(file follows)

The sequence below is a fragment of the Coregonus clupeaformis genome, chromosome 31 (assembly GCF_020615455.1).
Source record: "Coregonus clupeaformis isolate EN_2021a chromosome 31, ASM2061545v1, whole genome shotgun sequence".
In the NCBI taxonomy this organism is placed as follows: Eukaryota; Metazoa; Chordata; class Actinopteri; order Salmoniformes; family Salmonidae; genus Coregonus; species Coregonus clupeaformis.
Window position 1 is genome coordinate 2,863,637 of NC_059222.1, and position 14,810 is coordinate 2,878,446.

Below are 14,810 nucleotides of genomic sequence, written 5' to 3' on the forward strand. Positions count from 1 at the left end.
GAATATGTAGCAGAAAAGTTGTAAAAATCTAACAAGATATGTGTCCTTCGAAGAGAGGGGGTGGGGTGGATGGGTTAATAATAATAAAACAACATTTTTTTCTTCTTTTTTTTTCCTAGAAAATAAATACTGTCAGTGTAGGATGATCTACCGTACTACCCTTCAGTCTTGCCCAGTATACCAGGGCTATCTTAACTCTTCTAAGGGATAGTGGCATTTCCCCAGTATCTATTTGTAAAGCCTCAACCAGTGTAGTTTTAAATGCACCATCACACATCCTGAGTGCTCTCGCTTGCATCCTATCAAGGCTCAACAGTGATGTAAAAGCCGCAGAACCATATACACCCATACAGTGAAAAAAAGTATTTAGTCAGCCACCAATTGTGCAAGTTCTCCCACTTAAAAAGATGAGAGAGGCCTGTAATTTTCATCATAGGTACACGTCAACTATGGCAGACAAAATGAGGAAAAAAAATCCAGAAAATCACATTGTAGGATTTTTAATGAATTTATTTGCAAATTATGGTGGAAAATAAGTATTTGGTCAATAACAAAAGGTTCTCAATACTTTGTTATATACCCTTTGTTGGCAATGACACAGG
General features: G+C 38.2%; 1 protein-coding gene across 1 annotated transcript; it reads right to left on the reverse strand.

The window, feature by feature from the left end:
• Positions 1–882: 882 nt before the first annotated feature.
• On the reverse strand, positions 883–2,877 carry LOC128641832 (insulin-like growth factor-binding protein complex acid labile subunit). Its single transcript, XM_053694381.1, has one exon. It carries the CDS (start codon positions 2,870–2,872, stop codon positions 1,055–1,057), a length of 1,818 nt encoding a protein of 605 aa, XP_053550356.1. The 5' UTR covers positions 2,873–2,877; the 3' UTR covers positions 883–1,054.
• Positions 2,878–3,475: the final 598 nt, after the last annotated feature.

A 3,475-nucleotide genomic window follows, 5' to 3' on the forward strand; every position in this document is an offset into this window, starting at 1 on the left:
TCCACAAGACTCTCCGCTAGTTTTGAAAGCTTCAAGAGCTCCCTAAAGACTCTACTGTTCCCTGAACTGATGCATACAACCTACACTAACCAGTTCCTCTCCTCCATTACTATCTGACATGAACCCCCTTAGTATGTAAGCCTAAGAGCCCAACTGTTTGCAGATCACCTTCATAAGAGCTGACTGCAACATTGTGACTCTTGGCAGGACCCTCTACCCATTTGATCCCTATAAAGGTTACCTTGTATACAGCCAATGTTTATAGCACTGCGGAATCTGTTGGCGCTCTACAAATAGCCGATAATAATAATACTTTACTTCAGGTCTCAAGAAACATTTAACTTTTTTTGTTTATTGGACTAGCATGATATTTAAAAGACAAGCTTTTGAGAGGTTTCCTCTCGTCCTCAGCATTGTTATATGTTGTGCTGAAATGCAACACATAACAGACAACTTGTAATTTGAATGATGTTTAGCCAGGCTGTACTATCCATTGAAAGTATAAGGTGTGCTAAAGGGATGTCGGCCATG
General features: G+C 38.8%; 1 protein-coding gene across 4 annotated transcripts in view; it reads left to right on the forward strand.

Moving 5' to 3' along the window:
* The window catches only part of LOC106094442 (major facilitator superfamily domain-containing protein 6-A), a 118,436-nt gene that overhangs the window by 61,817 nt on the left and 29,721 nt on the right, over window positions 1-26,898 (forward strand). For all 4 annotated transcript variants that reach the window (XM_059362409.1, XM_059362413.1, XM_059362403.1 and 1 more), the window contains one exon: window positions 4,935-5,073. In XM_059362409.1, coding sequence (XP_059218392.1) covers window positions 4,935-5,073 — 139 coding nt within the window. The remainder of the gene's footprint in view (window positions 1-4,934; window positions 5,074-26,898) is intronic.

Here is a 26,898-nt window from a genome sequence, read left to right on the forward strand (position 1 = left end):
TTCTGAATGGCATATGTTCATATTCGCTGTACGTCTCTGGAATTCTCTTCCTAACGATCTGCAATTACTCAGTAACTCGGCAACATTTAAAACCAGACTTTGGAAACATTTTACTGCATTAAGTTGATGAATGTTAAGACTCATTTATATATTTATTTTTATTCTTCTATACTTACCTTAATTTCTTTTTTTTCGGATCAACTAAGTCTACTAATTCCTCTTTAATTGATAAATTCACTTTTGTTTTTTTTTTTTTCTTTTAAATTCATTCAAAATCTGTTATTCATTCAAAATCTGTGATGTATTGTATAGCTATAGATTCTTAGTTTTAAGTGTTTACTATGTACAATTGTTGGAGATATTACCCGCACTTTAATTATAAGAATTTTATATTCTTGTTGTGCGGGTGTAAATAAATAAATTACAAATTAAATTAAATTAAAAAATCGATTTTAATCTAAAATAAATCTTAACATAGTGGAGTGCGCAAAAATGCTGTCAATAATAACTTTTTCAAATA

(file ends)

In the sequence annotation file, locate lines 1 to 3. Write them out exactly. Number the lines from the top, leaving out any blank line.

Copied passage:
The sequence below is a fragment of the Coregonus clupeaformis genome, chromosome 31 (assembly GCF_020615455.1).
Source record: "Coregonus clupeaformis isolate EN_2021a chromosome 31, ASM2061545v1, whole genome shotgun sequence".
In the NCBI taxonomy this organism is placed as follows: Eukaryota; Metazoa; Chordata; class Actinopteri; order Salmoniformes; family Salmonidae; genus Coregonus; species Coregonus clupeaformis.